RJ: Yes. If you ask the Native Americans on the West Coast of the U.S. and Canada, a lot of these people are making quite a lot of money out of storytelling by designing masks and theme parks, and what have you. So it has begun. And one of the next places could be Greenland.

We’ve been talking about the market. And then you also deal with the person in this dream society. And at one point, you talk about this concept, which I like, which is hard fun. Can you talk briefly about what you mean by that?

RJ: We have this old concept of work, which is that in order to finance family life, we have to work. But the reasons for work are changing fast. You’re working for recognition. It’s part of your life. It’s an integrated part of your life. Work must be fun, and it doesn’t matter if it’s hard, as long as it’s part of your life.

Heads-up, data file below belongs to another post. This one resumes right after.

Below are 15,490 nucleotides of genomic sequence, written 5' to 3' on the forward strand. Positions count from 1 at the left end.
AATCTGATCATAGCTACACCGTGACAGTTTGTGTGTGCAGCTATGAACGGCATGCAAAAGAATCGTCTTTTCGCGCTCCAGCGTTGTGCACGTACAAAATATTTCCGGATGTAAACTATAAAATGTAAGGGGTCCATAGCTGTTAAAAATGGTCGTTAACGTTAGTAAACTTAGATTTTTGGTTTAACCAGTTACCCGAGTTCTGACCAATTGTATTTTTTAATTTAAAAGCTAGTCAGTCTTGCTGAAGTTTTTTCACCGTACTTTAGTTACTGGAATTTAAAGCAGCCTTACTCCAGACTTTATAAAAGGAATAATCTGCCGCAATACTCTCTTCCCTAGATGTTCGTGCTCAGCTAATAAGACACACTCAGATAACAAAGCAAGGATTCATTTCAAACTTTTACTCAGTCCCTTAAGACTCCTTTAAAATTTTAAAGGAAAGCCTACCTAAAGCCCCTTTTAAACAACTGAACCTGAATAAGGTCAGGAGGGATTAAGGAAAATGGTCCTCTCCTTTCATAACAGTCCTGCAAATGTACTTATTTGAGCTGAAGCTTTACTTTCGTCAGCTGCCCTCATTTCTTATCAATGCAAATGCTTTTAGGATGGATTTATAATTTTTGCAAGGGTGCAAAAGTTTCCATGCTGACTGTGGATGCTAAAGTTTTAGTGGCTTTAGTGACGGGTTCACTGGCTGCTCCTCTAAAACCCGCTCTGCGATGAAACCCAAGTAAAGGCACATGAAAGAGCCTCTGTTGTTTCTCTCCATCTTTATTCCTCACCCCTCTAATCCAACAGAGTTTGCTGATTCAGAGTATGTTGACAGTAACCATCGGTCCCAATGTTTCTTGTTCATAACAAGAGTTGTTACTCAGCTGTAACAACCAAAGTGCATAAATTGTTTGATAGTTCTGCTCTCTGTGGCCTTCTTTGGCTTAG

It’s the old socialist blue-collar worker definition of work that is changing. That’s why I called it from hard work to hard fun, that you have a positive definition of work gradually emerging. There are some countertrends in the U.S., though. But as I see it, it’s happening in the Nordic countries.

Well it brings to mind, for me, one of our cool friends, Sally Helgesen, who has done a lot about the workplace and the woman in the workplace. But her last book was called Thriving in 24/7 in which she is talking about the same tendencies, the workplace and work and fun becoming blurred. And she actually spoke about this model where you don’t really have weekends anymore, and you just kind of do everything you do in your life, but each day.